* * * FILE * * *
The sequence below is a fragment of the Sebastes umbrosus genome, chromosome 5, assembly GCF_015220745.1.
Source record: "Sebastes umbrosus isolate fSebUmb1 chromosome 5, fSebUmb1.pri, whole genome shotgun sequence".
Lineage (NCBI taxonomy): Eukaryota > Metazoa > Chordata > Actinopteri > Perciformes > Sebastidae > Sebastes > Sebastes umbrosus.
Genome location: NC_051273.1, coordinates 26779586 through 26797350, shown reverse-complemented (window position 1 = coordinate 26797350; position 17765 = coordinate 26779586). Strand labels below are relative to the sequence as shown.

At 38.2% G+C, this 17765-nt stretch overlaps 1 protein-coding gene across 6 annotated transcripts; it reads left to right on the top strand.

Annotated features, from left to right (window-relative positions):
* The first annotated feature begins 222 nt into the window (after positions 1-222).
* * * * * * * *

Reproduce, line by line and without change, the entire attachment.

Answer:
The sequence below is a fragment of the Sebastes umbrosus genome, chromosome 5, assembly GCF_015220745.1.
Source record: "Sebastes umbrosus isolate fSebUmb1 chromosome 5, fSebUmb1.pri, whole genome shotgun sequence".
Lineage (NCBI taxonomy): Eukaryota > Metazoa > Chordata > Actinopteri > Perciformes > Sebastidae > Sebastes > Sebastes umbrosus.
Genome location: NC_051273.1, coordinates 26779586 through 26797350, shown reverse-complemented (window position 1 = coordinate 26797350; position 17765 = coordinate 26779586). Strand labels below are relative to the sequence as shown.

At 38.2% G+C, this 17765-nt stretch overlaps 1 protein-coding gene across 6 annotated transcripts; it reads left to right on the top strand.

Annotated features, from left to right (window-relative positions):
* The first annotated feature begins 222 nt into the window (after positions 1-222).